I can’t lie and say it’s not frustrating sometimes to eat out and have to get really watered down dishes because some chefs don’t have the ingredients (or the desire) to make something up on the spot that’s vegan, filling and delicious. Some days I get downright cranky. Last year I was in San Francisco, of all places (surely a vegan paradise), and ate at a French restaurant (never a good idea for vegans) with a large group of friends. There was not a single thing on the menu I could eat, so I asked the waitress for some help. I was offered “the peach Burrata without the Burrata.” Seriously? You’re going to serve me a peach? And I knew damn well there wouldn’t be a discount for leaving out the main ingredient of the dish. This is where I get cranky. It was late. I was hungry. And had had several glasses of wine. These situations don’t come up a lot, I mean, I try my best to avoid them, but when they do, you can’t help but feel frustrated. And then go back to your hotel room and dive into the overpriced can of Pringles in the mini bar.
Restaurant frustrations are very common here in New Orleans, the city where it’s expected for vegetarians to eat fish. When you say you don’t eat seafood, well, then you’re vegan. And if you god forbid don’t eat eggs or dairy? You may be met with an expression of pity and sincere confusion. When I used to visit back in the 90s, there were 3 or 4 restaurants that I could eat in. I’m happy to report that now there are about 5. Kidding. I do tend to stick to the same 5 places, although there are options at roughly a dozen or so restaurants and about a dozen more will make you something off-menu that may or may not be that great. Like I said, I cook at home a lot. And of course, I travel on the regular so I get plenty of options in cities like Dallas, Nashville, Toronto, New York, SF and Montreal.
I’ll be going home to NY very soon for a short visit and Dr. Cow is on my list (as well as a repeat visit to By Chloe). Vegan cheese shop… who ever would have thought this would be a reality? After New York, I’ll be in San Francisco for a work trip. I plan on eating a lot y’all! Stay tuned…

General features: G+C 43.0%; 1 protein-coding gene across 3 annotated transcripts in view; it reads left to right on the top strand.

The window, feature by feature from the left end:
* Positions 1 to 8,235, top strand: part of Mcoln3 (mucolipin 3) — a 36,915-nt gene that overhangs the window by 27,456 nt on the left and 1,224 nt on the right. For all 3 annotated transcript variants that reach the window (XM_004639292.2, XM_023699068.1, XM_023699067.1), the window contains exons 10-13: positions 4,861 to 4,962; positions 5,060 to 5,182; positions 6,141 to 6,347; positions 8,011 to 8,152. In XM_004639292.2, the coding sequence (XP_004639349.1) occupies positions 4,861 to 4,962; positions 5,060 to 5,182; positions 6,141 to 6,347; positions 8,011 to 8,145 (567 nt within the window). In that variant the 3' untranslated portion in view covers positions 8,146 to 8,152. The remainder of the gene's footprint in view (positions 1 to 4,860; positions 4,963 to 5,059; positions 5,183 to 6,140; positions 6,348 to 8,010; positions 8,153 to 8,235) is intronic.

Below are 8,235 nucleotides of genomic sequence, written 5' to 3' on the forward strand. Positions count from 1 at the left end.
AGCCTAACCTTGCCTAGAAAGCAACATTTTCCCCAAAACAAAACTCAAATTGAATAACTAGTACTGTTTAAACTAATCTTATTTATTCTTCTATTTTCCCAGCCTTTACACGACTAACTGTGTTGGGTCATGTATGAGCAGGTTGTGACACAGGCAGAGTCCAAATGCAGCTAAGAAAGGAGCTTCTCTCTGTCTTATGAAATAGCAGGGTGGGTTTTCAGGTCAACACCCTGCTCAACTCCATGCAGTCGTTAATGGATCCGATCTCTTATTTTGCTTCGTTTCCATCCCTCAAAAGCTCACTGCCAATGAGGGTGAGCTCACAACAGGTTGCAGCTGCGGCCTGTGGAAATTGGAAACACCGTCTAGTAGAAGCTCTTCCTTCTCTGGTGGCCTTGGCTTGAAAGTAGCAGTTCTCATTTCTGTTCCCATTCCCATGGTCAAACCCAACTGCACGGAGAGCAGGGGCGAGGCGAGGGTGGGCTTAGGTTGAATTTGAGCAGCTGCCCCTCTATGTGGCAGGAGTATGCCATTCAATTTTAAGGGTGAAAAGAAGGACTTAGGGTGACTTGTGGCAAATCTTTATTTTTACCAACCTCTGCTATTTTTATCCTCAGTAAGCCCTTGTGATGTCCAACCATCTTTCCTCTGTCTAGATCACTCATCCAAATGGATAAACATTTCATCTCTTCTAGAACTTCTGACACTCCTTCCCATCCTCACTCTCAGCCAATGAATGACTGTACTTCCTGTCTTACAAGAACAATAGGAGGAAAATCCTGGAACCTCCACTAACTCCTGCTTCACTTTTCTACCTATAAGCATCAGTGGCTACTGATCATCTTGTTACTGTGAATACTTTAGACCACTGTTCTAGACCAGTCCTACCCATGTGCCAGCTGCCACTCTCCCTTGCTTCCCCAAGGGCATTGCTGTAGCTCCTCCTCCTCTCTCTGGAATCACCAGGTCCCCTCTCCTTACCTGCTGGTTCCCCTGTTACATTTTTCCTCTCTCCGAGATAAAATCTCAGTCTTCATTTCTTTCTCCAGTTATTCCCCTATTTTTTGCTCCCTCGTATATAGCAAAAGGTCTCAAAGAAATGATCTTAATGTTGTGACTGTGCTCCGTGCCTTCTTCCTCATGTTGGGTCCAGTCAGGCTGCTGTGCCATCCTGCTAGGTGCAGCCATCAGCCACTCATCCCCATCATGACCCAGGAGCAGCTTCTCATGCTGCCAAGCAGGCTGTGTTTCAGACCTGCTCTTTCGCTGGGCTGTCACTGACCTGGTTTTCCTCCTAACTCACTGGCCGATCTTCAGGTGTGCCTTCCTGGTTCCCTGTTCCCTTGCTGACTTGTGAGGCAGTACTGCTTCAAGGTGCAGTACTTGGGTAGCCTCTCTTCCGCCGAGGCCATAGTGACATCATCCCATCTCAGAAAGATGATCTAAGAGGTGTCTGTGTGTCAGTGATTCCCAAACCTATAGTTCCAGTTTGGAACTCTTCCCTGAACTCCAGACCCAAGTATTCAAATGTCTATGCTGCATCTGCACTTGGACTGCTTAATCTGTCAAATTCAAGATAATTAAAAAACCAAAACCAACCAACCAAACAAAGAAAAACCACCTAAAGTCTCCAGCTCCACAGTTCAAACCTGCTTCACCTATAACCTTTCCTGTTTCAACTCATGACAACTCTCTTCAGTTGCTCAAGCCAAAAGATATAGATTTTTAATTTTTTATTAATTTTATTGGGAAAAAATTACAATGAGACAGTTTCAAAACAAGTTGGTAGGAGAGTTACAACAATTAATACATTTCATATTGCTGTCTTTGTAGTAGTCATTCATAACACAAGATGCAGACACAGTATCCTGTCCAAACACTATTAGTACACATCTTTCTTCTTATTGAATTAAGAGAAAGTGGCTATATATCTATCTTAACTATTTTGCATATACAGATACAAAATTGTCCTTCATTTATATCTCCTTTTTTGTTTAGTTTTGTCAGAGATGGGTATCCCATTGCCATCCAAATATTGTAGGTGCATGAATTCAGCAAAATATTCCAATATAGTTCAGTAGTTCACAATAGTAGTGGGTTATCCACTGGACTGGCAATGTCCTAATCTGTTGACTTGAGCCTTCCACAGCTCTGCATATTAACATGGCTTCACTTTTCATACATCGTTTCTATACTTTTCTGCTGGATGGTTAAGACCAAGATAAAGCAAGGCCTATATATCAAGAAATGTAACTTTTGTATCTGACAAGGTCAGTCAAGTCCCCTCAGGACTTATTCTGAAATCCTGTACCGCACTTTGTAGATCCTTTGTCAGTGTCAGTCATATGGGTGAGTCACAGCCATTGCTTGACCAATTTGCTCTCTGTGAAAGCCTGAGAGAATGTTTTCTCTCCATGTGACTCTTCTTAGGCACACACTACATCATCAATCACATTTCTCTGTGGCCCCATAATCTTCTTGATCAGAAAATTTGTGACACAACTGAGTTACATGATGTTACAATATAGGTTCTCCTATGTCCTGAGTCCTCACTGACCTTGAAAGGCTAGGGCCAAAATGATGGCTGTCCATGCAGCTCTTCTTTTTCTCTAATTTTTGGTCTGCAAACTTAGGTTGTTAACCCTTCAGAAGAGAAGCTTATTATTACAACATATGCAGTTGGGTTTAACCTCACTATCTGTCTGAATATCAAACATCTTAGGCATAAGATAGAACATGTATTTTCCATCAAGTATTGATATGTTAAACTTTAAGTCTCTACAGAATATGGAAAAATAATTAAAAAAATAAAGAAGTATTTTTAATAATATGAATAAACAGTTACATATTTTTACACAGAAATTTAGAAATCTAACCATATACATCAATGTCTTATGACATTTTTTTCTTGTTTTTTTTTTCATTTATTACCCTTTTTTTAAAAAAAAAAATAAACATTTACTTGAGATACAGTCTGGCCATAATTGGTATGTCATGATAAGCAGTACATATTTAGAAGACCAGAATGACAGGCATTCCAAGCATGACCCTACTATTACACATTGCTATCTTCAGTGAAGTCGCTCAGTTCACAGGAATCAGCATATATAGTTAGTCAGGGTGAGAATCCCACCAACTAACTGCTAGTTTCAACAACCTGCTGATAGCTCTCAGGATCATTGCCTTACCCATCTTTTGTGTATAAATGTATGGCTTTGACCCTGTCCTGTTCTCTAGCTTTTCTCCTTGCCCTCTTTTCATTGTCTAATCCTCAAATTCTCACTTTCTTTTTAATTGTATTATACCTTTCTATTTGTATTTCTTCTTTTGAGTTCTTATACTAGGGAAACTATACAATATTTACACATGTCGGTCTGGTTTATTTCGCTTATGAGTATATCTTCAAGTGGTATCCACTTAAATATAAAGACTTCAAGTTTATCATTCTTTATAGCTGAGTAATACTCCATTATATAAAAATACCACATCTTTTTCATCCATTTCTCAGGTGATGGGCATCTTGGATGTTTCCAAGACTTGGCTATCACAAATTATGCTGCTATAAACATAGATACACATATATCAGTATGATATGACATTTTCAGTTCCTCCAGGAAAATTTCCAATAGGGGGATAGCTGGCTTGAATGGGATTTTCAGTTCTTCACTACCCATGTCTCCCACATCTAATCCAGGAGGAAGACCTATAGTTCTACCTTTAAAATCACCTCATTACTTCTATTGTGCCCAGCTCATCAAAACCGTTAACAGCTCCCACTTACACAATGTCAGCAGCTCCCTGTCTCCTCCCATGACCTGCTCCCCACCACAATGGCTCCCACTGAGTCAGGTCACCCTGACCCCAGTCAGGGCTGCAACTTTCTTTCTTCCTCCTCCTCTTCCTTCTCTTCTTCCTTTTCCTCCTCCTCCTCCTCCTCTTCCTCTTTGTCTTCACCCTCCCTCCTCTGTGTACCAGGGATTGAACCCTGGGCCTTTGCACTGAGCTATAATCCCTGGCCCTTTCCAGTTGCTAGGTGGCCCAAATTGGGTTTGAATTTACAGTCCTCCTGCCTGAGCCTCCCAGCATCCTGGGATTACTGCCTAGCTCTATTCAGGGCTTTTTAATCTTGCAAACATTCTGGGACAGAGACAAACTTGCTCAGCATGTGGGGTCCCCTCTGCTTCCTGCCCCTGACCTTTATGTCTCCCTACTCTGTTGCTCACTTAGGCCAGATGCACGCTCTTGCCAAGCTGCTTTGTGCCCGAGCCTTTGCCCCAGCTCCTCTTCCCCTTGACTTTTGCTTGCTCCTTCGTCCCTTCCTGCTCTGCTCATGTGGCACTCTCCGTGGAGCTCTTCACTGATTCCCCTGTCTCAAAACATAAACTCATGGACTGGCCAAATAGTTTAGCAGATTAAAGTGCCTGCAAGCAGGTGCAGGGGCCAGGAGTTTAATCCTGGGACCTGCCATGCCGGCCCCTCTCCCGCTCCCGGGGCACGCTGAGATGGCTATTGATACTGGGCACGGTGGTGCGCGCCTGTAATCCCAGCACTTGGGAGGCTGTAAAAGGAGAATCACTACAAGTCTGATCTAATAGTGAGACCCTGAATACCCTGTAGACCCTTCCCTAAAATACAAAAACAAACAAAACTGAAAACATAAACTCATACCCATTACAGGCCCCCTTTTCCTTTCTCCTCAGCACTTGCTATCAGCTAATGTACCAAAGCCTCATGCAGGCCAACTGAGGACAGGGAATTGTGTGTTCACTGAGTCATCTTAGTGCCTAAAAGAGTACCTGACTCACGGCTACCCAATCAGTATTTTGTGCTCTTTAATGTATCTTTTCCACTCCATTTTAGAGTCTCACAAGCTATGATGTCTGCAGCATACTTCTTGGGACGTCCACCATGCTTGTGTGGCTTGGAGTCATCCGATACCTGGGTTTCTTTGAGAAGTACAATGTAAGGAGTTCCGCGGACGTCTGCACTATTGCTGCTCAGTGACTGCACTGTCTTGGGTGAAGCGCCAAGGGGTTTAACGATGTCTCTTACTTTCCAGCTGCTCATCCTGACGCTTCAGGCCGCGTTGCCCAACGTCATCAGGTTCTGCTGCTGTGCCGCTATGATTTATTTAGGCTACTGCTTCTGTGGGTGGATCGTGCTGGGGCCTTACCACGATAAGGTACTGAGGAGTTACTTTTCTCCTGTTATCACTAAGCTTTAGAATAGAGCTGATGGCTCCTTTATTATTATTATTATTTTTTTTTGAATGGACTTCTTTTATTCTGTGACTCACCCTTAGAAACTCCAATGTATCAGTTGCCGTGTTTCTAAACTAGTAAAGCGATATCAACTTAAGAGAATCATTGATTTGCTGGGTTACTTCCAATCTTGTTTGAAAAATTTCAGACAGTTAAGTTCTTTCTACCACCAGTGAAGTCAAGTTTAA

On a final note, I’m done apologizing for my lifestyle choices. I’m not hurting anyone, just sometimes inconveniencing people. You do you, I’ll do me, as the saying goes. My diet means that my carbon footprint is baby-sized and I’m not directly causing the torture and death of animals. I’m also not supporting the very fucked-up meat and dairy industries in this country either. If you want to talk more about this with me, I’m all open to reasonable discussion but I’m not open to you trying to put me on the defense with your ill-informed bullshit that I’ve been on the receiving end of for 25 years. Ciao!
Happy Labor Day!
What a long, hot (& not wet) summer it’s been. The “not wet” part meant for even more pronounced heat in NOLA, where we look forward to those late afternoon tropical thunderstorms to cool us off a couple degrees. What happened to them? I haven’t been able to sleep upstairs in my house more than a handful of times because the a/c window unit up there is no battle for 10 or so hours of intense sunshine. This means that I have to actually sleep on the pullout sofa in the living room, the only room that’s bearable in my house. I’ve traveled a fair amount this summer, but not enough that my back, normally blissfully pain-free, doesn’t have a dull ache on the regular thanks to the lousy mattress. Fall. I need you bad.